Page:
A swinging optimistic start to Trio in Motion on 'Wonder Why,' one of the great jazz pianists showing his interpretative elegance. Alan Broadbent is with his New York Notes trio of bassist Harvie S. and drummer Billy Mintz.
Mintz swings hard on 'Lennie's Pennies' and Harvie S. thumps out his line. It is pretty effective and gives the trio almost a graphic edge. 'Struttin' with Some Barbecue' has a lovely sunny feel once again and sense it on this record that Broadbent is content and happy without being too sentimental or wallowing in the past. The record speaks not of the typically contemporary jazz of 2020 by any means, however, so you might think wrongly that it sounds too much of an overbearing period piece. It is true regardless that Broadbent can see a long way down the road.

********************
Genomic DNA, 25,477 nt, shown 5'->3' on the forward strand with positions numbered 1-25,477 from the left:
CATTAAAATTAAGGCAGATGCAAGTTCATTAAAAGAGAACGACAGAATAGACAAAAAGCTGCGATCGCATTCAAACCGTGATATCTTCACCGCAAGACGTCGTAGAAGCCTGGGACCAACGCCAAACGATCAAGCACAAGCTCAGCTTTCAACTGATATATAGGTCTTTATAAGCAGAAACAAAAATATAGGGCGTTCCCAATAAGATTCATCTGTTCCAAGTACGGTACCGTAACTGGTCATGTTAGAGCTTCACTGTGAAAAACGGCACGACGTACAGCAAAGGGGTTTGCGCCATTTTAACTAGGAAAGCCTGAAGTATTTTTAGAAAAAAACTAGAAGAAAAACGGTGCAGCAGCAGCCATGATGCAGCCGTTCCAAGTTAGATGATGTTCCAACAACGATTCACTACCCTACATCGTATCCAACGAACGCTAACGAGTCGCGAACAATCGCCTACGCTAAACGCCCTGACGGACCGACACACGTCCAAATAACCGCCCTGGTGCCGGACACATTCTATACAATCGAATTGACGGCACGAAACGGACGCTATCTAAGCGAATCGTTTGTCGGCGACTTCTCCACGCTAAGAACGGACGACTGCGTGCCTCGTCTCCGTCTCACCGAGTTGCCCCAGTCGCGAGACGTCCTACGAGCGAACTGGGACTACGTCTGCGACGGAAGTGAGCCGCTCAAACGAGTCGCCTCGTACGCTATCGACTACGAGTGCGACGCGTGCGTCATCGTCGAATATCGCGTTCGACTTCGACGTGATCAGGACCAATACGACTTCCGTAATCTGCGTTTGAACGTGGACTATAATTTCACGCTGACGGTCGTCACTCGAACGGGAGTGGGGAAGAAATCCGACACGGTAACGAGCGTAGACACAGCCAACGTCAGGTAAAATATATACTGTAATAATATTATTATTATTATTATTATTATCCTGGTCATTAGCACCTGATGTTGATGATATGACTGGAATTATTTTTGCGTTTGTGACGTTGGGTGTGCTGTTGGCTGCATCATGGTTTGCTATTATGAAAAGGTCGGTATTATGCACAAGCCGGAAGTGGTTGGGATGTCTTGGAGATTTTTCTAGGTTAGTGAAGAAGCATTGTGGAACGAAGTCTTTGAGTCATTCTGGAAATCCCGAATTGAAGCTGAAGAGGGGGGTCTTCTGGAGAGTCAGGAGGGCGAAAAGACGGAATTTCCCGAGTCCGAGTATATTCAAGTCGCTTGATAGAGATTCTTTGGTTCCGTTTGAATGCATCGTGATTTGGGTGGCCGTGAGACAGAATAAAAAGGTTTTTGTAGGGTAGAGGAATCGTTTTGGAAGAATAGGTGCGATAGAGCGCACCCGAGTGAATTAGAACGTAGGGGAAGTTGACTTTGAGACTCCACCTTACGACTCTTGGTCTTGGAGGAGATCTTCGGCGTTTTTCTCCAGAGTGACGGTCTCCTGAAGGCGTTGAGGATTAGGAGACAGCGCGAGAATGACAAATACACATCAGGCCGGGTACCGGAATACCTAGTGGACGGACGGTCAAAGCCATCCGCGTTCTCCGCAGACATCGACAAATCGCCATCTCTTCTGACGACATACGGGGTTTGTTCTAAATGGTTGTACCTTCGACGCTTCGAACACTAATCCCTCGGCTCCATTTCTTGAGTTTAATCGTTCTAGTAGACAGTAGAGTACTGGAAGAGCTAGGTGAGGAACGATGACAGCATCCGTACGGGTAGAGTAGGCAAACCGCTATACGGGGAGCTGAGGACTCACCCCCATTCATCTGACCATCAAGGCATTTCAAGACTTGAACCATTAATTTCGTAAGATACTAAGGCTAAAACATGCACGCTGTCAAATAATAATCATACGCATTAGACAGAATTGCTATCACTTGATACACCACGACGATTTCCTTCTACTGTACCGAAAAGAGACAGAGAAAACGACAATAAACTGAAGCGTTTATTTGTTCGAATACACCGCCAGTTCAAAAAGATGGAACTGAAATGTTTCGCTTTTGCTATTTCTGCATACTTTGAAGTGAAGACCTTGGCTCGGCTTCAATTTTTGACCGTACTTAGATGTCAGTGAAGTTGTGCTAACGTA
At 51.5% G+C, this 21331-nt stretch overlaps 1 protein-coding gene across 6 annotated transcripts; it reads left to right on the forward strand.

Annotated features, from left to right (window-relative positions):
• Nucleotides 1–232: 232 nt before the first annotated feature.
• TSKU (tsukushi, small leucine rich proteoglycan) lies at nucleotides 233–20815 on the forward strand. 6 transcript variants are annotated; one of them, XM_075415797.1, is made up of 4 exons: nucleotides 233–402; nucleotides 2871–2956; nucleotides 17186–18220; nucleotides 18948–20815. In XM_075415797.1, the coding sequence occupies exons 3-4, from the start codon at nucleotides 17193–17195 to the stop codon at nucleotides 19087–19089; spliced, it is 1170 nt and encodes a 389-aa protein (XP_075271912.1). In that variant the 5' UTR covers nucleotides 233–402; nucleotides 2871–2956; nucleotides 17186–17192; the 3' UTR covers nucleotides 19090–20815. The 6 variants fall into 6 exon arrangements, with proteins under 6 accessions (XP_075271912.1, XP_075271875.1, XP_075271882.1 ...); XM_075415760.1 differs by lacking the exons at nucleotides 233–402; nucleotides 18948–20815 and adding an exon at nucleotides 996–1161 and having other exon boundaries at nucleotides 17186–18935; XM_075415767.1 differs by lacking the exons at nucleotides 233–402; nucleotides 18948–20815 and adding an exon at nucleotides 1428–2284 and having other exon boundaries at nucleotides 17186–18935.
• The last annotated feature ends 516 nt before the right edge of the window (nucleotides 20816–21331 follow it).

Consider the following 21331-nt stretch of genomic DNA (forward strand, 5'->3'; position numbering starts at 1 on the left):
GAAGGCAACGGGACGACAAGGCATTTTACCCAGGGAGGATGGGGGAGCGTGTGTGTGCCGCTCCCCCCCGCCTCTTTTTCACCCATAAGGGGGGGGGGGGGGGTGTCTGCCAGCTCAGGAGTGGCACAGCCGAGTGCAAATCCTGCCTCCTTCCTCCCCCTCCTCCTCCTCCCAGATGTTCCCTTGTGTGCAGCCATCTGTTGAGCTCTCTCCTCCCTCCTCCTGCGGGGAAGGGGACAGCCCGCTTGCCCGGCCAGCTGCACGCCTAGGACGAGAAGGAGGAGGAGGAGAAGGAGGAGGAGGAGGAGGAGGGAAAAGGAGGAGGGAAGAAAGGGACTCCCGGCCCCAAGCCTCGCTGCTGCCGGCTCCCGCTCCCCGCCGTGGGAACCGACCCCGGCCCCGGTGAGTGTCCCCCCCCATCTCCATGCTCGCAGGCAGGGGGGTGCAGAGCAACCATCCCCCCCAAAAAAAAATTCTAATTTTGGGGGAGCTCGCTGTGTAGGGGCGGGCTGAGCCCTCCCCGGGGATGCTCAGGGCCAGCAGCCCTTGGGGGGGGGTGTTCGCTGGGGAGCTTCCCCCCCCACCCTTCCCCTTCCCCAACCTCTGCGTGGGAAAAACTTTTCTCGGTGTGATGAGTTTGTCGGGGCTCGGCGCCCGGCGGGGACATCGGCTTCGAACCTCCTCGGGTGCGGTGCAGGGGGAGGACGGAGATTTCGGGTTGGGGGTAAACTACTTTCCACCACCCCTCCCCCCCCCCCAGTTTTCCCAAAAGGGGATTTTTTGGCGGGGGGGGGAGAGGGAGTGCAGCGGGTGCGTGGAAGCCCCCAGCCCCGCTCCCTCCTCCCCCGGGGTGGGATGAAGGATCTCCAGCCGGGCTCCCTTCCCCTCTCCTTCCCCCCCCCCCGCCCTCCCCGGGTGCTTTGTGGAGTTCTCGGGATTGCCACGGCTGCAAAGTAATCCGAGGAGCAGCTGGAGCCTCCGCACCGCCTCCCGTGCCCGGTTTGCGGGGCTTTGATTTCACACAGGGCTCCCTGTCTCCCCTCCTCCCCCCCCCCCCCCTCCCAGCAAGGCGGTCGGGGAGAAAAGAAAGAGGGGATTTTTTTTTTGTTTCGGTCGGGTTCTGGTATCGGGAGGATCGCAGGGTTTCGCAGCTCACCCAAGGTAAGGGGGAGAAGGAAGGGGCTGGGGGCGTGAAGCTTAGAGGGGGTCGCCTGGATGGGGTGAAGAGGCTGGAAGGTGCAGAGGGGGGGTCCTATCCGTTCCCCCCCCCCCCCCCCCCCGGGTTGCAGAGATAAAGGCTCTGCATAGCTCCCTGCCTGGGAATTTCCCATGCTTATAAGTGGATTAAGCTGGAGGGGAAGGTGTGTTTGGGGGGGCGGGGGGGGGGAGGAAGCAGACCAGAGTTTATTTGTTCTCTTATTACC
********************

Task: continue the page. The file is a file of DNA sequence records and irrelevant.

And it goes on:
Far more ''American sounding'' than some albums that hail from America, if you are into George Shearing you will like this record even if Broadbent has a different sound to the Battersea master that collects together a number of approaches and patches them like a beautifully decorative quilt. A little Erroll Garner, although some might say Dave Brubeck's influence is in there too, certainly on the Paul Desmond tune 'Late Lament', is evident.
Into the blue Broadbent knows the trick of making laughter sound like crying. He somehow communes with past masters like dancers in the dark, Broadbent long ago became his own man and his arranging is as well known, even more so, than all this immaculate playing. It's glass half full, and a pleasure to imbibe. Out now on Savant.